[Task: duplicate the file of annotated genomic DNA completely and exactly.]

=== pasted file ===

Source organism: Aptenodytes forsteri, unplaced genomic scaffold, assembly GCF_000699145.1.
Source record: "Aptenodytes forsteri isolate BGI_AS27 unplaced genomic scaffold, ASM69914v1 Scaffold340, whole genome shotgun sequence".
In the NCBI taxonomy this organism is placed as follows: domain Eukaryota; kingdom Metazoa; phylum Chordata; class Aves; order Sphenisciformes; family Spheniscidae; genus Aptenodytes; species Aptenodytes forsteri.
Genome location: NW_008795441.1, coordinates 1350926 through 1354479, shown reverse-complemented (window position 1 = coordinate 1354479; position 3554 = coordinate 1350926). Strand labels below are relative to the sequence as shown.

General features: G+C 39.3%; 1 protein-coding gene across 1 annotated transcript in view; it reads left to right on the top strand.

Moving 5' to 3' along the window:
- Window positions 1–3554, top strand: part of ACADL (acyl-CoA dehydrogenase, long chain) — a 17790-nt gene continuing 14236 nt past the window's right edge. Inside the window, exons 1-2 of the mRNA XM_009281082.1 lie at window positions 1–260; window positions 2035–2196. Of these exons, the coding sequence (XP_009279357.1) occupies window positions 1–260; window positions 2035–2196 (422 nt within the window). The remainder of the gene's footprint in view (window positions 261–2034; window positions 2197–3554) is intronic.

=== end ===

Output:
Source organism: Aptenodytes forsteri, unplaced genomic scaffold, assembly GCF_000699145.1.
Source record: "Aptenodytes forsteri isolate BGI_AS27 unplaced genomic scaffold, ASM69914v1 Scaffold340, whole genome shotgun sequence".
In the NCBI taxonomy this organism is placed as follows: domain Eukaryota; kingdom Metazoa; phylum Chordata; class Aves; order Sphenisciformes; family Spheniscidae; genus Aptenodytes; species Aptenodytes forsteri.
Genome location: NW_008795441.1, coordinates 1350926 through 1354479, shown reverse-complemented (window position 1 = coordinate 1354479; position 3554 = coordinate 1350926). Strand labels below are relative to the sequence as shown.

General features: G+C 39.3%; 1 protein-coding gene across 1 annotated transcript in view; it reads left to right on the top strand.

Moving 5' to 3' along the window:
- Window positions 1–3554, top strand: part of ACADL (acyl-CoA dehydrogenase, long chain) — a 17790-nt gene continuing 14236 nt past the window's right edge. Inside the window, exons 1-2 of the mRNA XM_009281082.1 lie at window positions 1–260; window positions 2035–2196. Of these exons, the coding sequence (XP_009279357.1) occupies window positions 1–260; window positions 2035–2196 (422 nt within the window). The remainder of the gene's footprint in view (window positions 261–2034; window positions 2197–3554) is intronic.